“You don’t know what their literacy levels are like or their additional needs. So that’s a big factor in a carer’s consideration of whether or not they’d be willing to take a child in lockdown.”

She adds: “Many children in foster care can look similar to a child with ADHD. So it is particularly challenging if you have a child with high energy and difficulty sitting still and concentrating, with a restricted ability to get out and exercise and socialise – that can also be an added stressor [for carers] as well.”

Despite the threat of possibly bringing the disease into their home – due to not knowing all the places which a foster child may have been – some crisis carers “decide to take the risk anyway”.

“The crisis carers who are still with us are amazing … They are prepared to do whatever they can to make sure that these children can be safe. It’s incredibly heartening to hear those stories.”

“… This is utterly distressing because there are so many children that we can’t place.” – Jennifer Anderson

The lack of foster carers is a problem that existed pre-COVID, Anderson clarifies, but the pandemic has made the situation worse.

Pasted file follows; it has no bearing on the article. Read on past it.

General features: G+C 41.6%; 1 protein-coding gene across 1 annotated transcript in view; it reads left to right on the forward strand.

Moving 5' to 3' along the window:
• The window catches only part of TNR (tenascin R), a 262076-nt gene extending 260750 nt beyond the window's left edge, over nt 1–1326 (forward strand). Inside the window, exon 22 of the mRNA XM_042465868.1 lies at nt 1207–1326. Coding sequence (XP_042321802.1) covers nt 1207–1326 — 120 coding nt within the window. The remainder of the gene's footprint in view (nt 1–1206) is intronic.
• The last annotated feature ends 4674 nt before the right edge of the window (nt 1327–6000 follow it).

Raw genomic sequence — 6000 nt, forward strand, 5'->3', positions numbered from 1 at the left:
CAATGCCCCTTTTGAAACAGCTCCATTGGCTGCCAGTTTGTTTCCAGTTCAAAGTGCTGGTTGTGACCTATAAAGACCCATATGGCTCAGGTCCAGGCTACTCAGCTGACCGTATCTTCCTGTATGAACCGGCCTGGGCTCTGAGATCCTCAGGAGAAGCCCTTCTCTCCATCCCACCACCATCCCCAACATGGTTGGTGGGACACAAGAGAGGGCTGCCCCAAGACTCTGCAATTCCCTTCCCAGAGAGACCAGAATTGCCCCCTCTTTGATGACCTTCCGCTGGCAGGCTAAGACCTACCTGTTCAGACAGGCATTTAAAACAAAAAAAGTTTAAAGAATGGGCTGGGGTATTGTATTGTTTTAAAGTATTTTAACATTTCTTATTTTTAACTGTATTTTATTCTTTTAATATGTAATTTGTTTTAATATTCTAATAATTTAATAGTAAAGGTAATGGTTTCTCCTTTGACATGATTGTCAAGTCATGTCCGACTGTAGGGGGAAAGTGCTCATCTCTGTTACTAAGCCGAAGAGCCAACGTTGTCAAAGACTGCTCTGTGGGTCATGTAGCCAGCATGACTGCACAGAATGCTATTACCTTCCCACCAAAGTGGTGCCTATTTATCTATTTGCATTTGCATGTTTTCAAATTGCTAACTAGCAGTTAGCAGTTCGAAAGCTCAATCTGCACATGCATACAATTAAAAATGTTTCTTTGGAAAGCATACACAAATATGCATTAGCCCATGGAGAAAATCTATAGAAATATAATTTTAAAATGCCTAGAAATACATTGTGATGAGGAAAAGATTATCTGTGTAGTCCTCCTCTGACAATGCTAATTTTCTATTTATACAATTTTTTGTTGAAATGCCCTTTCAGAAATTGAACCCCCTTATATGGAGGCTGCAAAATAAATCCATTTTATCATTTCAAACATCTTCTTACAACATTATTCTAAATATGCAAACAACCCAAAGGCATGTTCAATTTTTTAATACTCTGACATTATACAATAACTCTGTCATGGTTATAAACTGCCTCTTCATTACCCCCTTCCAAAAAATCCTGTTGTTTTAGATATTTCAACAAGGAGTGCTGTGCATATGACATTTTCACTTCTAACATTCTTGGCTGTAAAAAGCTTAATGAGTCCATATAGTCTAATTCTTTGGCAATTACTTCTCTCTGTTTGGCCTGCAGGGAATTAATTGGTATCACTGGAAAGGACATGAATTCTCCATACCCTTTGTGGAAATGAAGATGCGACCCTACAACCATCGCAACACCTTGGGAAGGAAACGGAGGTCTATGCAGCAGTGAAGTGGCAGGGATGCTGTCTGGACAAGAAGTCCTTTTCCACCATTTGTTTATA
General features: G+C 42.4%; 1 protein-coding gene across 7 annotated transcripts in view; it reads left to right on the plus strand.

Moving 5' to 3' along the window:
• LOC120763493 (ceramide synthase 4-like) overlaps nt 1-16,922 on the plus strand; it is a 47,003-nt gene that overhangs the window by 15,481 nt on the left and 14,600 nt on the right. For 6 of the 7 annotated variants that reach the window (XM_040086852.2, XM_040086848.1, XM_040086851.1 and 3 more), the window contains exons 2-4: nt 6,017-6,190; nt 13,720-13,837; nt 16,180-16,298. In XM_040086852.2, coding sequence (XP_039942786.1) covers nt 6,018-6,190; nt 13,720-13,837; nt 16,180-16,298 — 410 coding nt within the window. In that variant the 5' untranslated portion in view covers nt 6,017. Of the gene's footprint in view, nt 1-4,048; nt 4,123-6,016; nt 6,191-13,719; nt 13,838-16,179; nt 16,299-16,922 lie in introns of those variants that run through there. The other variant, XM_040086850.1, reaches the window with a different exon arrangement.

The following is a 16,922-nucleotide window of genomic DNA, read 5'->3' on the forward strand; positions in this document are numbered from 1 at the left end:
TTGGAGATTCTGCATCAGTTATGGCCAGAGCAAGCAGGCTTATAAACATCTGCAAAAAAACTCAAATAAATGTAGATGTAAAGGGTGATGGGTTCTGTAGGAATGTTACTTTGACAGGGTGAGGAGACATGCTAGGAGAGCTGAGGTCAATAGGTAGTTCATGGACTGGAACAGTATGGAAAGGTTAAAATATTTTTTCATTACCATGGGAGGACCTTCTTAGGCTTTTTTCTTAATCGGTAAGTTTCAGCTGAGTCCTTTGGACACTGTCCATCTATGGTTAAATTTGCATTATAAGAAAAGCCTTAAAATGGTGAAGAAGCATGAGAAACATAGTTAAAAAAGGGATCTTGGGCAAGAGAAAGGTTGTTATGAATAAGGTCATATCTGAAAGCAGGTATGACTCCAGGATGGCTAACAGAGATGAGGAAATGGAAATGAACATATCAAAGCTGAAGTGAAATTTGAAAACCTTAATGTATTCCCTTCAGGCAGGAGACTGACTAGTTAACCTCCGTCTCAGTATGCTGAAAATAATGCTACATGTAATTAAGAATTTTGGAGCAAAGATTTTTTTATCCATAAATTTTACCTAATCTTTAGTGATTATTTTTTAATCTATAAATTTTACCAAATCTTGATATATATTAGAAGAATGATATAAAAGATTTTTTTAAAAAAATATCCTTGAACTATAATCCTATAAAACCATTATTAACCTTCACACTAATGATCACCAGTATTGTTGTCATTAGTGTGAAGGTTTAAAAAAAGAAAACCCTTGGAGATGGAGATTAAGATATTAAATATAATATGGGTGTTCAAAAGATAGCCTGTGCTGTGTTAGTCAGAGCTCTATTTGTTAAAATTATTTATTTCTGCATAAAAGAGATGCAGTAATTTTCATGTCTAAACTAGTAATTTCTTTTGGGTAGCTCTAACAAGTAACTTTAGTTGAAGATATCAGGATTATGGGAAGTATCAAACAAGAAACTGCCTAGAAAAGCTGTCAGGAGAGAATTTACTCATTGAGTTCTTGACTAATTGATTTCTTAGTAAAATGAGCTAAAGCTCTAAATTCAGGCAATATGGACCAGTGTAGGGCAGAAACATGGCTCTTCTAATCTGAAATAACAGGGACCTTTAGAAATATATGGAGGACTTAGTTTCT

“We always have such a need for foster carers,” she says. “There are always more children than we’re able to place.

“And so these children are going perhaps to other agencies, who hopefully will be able to place them, or sometimes they are going to hotels where they are supervised by [government]-appointed social workers. So it’s definitely not an ideal situation for those children.”

Anderson adds: “My experience pre-COVID was that this is utterly distressing because there are so many children that we can’t place. And that’s been my experience during COVID as well …

“So it’s a continuation of a really awful story …”

The declining number of foster carers since COVID has also been noticed by ARK Australia – a Christian organisation that supports faith-based carers who adopt or foster children, and links potential carers to out-of-home-care agencies.